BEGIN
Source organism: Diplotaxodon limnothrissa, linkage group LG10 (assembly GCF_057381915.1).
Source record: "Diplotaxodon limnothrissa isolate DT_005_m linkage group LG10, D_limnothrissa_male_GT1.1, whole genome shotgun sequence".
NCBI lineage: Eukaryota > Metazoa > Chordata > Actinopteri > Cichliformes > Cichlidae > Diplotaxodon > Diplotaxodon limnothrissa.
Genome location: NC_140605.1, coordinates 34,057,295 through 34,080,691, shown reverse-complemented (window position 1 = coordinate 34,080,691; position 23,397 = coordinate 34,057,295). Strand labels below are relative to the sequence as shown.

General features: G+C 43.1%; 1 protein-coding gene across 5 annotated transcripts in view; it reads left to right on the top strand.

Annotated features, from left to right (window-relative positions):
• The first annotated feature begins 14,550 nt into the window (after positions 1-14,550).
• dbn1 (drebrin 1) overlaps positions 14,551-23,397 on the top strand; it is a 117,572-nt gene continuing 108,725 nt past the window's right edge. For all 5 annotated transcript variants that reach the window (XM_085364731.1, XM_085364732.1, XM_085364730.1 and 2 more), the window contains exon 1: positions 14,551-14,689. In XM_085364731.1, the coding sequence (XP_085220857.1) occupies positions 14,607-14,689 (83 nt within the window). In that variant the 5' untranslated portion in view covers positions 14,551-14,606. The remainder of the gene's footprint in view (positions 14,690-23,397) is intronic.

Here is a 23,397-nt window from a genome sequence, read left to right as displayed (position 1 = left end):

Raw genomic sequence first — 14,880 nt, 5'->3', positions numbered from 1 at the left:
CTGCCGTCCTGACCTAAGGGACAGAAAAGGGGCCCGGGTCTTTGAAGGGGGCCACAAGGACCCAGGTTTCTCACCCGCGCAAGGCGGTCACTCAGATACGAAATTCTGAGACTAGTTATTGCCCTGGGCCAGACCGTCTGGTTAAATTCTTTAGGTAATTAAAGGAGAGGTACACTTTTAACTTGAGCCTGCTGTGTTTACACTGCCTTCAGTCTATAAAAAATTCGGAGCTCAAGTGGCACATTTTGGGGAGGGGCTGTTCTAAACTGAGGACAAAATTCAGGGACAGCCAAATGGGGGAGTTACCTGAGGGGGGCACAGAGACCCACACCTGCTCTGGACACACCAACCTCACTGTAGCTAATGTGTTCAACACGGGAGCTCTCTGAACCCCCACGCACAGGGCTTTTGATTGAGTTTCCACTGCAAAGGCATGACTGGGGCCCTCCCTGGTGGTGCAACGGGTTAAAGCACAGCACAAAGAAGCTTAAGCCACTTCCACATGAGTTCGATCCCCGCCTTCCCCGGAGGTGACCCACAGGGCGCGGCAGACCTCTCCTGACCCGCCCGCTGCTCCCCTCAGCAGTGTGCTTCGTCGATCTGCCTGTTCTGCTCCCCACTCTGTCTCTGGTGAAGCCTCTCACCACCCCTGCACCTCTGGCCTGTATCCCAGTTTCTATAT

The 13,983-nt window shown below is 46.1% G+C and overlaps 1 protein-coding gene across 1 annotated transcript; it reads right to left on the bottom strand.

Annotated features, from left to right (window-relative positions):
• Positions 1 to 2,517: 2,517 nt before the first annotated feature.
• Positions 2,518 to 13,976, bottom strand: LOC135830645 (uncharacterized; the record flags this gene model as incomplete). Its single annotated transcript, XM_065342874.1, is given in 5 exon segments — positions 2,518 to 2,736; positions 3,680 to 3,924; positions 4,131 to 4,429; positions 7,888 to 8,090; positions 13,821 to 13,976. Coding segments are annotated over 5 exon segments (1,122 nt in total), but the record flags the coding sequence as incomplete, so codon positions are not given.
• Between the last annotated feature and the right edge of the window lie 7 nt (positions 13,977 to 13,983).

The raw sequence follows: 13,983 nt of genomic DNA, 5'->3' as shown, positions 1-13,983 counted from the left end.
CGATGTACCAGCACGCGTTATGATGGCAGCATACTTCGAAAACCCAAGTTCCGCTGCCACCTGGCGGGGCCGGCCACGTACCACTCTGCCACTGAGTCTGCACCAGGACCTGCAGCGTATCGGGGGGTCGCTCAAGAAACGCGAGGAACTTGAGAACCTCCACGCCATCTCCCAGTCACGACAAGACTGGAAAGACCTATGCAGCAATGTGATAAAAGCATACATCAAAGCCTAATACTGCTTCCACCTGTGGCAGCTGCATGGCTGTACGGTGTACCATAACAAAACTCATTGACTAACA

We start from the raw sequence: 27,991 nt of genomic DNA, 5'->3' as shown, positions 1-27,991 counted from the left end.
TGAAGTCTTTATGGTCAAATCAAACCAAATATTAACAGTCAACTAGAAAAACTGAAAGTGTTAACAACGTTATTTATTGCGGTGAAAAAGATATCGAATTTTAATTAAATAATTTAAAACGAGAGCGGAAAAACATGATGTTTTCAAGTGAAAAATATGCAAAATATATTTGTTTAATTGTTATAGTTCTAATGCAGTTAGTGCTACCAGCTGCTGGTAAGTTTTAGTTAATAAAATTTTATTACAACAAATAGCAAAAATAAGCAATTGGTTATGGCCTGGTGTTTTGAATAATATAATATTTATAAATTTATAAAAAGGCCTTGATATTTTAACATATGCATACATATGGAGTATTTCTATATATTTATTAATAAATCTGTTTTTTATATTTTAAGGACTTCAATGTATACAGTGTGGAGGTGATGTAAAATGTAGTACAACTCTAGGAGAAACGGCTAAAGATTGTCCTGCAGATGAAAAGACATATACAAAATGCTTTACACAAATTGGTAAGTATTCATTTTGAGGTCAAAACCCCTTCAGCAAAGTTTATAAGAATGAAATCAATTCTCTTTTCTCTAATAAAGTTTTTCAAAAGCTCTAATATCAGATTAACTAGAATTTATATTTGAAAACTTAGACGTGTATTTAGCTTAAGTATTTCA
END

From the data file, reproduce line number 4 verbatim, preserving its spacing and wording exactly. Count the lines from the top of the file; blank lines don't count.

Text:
Genome location: NC_140605.1, coordinates 34,057,295 through 34,080,691, shown reverse-complemented (window position 1 = coordinate 34,080,691; position 23,397 = coordinate 34,057,295). Strand labels below are relative to the sequence as shown.